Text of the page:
Alas, all good things must come to an end, and Would You Rather can't quite devise a satisfying one. There's not enough information about the characters, or not enough thematic thrust to the film for a great ending to even be possible, and the ending that Schlachtenhaufen and Levy have settled on is actually the opposite of relevant. If Would You Rather was positioned a little better as a pitch-black comedy, it'd be a little gem in a sea of films that try too hard (I'm looking at you, Sushi Girl). As it is, it's a thriller that does what it says on the package, and nothing more.
Would You Rather arrives on Blu-Ray with a slick, fun, graphic design image of a shattered plate with little photographs on it. It's not revolutionary and there are too many fonts, but it's a step above boxes or floating heads. Just goes to show it doesn't take much to make an attractive looking home video cover. The disc comes in a standard eco-friendly Blu-Ray case (the kind with holes), and no insert.
The Video and AUdio
IFC Midnight's Blu-Ray of Would You Rather is a quintessential example of a recent movie on HD disc. The film was shot on the RED One, meaning this transfer exhibits top-tier fine detail, and struggles a little more with contrast. Black levels are often more gray, and during the fades in the opening credits, banding is quite obnoxious. Thankfully, it is not present elsewhere in the movie. Colors are subdued but appear accurate. "Adequate" is the word: there are pluses and minuses, but no examples of either that are surprising. An English DTS-HD Master Audio 5.1 track is a little more impressive. Although the crispness of this track can reveal some production limitations (potentially unintentional directionality, "highlighting" of ADR), this is an energetic and exciting track that actually made me jump with an early gag involving a handheld video game. Later, when the characters enter the dining room, there's a particularly ominous note that resonated through my surround sound setup. Although most of the dialogue is low-key and confined to a single room, the clarity with which this track recreates that actual ambience adds to the film's effectiveness. English captions for the deaf and hard of hearing and Spanish subtitles are also included.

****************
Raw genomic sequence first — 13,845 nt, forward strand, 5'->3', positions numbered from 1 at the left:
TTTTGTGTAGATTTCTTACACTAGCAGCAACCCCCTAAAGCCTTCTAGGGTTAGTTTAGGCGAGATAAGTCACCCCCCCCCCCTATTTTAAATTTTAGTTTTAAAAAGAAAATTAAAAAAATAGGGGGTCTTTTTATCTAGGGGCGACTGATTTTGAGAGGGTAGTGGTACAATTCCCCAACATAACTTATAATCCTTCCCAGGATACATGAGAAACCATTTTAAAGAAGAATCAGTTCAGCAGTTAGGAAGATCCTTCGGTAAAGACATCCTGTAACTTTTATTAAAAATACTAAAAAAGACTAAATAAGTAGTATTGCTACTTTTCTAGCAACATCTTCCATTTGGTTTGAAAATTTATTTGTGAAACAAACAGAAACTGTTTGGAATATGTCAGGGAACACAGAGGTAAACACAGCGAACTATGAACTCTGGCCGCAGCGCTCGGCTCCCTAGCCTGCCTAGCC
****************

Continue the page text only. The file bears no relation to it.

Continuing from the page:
The one major extra feature is quite underwhelming: an audio commentary with Levy and Schlachtenhaufen. For some reason, theyv'e made the decision to completely eliminate the film audio from this track, which only serves to underline the long, long stretches of dead air in between the duo's very dry comments. After only a few minutes, one will wish Jeffrey Combs or Brittany Snow would step in the room and bring the participants back to life. A poster gallery is also tossed in -- better than a photo gallery, because it's always fun to see creative poster designs, but not much of an extra. An original theatrical trailer rounds out the disc.
Thanks to Jeffrey Combs' lively performance and the film's skill at ratcheting up the tension and deftly maneuvering around the kind of tired hijinks that enclosed, indie thrillers often settle for, Would You Rather makes for a solid rental. SKip the extras, though.